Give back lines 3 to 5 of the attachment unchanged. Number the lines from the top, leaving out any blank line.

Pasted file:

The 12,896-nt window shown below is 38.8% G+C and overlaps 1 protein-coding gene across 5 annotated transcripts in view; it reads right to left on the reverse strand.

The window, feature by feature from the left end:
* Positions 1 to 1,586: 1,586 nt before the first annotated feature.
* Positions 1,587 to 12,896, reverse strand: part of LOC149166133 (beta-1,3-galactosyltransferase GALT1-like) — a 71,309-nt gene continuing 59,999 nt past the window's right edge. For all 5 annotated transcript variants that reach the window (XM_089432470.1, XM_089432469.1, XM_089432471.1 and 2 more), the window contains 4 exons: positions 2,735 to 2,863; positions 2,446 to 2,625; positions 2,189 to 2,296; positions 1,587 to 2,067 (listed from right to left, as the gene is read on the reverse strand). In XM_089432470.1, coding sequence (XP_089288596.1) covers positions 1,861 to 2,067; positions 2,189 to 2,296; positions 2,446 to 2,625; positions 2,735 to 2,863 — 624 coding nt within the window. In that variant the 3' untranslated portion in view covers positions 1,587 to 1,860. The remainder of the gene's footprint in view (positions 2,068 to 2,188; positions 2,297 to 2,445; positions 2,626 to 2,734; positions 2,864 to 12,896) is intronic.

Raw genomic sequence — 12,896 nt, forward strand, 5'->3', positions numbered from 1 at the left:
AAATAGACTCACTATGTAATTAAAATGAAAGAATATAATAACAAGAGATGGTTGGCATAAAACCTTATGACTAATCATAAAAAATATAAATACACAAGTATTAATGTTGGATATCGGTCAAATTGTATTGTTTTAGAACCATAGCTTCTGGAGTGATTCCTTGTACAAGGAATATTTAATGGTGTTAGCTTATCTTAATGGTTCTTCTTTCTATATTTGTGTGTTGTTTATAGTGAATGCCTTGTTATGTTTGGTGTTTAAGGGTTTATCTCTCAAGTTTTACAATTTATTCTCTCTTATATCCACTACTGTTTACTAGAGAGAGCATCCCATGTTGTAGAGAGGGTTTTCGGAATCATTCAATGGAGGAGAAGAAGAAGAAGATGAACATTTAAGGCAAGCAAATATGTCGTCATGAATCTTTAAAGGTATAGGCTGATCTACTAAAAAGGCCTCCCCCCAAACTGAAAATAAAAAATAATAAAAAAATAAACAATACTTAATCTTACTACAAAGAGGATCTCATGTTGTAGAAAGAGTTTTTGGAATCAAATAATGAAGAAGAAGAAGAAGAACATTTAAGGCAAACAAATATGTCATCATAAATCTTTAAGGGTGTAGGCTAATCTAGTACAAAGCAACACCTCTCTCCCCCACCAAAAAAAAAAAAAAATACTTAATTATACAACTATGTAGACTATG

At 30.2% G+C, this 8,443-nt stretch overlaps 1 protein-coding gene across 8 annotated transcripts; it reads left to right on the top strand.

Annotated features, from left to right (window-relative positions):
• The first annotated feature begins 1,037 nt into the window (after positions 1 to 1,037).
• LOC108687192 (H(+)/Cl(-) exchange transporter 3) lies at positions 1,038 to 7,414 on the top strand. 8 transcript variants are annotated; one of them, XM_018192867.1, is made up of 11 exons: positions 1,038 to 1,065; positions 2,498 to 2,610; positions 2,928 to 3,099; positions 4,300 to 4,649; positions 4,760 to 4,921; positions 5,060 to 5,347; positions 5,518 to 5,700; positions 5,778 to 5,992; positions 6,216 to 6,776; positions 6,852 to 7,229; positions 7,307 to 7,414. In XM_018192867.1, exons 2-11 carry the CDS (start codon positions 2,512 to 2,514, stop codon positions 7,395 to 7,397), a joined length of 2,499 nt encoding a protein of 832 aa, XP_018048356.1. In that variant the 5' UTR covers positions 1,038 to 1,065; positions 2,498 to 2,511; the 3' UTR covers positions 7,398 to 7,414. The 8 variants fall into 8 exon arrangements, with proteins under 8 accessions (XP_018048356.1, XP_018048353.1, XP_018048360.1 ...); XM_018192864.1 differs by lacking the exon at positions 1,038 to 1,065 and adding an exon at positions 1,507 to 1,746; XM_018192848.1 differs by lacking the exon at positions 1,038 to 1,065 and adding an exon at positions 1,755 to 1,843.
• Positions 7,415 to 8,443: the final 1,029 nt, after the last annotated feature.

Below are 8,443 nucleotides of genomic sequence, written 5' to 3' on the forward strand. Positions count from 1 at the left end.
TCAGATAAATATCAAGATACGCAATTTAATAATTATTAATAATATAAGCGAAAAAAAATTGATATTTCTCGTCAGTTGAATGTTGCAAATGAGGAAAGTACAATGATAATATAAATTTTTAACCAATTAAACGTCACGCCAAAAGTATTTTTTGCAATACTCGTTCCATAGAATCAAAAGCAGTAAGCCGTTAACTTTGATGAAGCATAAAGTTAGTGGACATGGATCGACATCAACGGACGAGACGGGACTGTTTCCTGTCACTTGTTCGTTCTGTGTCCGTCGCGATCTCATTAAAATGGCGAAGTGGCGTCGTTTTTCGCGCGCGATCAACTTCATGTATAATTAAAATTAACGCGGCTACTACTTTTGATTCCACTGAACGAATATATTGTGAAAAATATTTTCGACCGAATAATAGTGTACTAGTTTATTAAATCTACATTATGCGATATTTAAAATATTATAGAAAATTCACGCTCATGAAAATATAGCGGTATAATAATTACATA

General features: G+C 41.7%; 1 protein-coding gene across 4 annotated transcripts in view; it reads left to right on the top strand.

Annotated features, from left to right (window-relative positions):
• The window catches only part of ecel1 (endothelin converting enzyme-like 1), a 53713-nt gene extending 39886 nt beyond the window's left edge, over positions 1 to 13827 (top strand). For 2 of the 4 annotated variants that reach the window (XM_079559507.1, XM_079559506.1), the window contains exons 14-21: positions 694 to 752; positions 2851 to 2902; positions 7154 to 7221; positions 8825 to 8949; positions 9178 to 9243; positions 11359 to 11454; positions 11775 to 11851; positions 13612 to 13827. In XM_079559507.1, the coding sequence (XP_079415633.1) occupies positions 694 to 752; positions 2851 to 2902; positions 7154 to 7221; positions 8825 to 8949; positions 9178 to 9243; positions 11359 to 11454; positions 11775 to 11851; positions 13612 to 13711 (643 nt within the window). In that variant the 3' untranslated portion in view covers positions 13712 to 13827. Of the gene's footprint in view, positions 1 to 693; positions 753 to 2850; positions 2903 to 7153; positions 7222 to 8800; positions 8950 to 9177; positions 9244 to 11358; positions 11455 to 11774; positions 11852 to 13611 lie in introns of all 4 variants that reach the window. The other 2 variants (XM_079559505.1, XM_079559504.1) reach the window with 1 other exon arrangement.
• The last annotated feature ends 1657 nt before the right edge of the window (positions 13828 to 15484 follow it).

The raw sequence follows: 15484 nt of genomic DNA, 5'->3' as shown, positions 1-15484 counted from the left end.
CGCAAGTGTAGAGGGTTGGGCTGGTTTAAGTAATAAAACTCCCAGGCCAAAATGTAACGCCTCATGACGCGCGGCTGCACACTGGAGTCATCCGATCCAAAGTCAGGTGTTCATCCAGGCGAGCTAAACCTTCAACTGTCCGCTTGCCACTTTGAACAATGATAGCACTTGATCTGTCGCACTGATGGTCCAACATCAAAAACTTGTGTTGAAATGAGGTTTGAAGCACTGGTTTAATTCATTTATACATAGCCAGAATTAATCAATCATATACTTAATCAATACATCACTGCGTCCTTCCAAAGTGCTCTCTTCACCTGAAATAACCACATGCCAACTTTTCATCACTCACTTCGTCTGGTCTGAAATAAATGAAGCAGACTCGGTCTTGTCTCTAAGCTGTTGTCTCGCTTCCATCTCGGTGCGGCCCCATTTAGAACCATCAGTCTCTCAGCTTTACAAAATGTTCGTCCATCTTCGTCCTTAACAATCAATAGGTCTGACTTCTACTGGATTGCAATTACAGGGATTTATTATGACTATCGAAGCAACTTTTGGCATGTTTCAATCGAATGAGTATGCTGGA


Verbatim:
* Positions 1 to 1,586: 1,586 nt before the first annotated feature.
* Positions 1,587 to 12,896, reverse strand: part of LOC149166133 (beta-1,3-galactosyltransferase GALT1-like) — a 71,309-nt gene continuing 59,999 nt past the window's right edge. For all 5 annotated transcript variants that reach the window (XM_089432470.1, XM_089432469.1, XM_089432471.1 and 2 more), the window contains 4 exons: positions 2,735 to 2,863; positions 2,446 to 2,625; positions 2,189 to 2,296; positions 1,587 to 2,067 (listed from right to left, as the gene is read on the reverse strand). In XM_089432470.1, coding sequence (XP_089288596.1) covers positions 1,861 to 2,067; positions 2,189 to 2,296; positions 2,446 to 2,625; positions 2,735 to 2,863 — 624 coding nt within the window. In that variant the 3' untranslated portion in view covers positions 1,587 to 1,860. The remainder of the gene's footprint in view (positions 2,068 to 2,188; positions 2,297 to 2,445; positions 2,626 to 2,734; positions 2,864 to 12,896) is intronic.

Raw genomic sequence — 12,896 nt, forward strand, 5'->3', positions numbered from 1 at the left: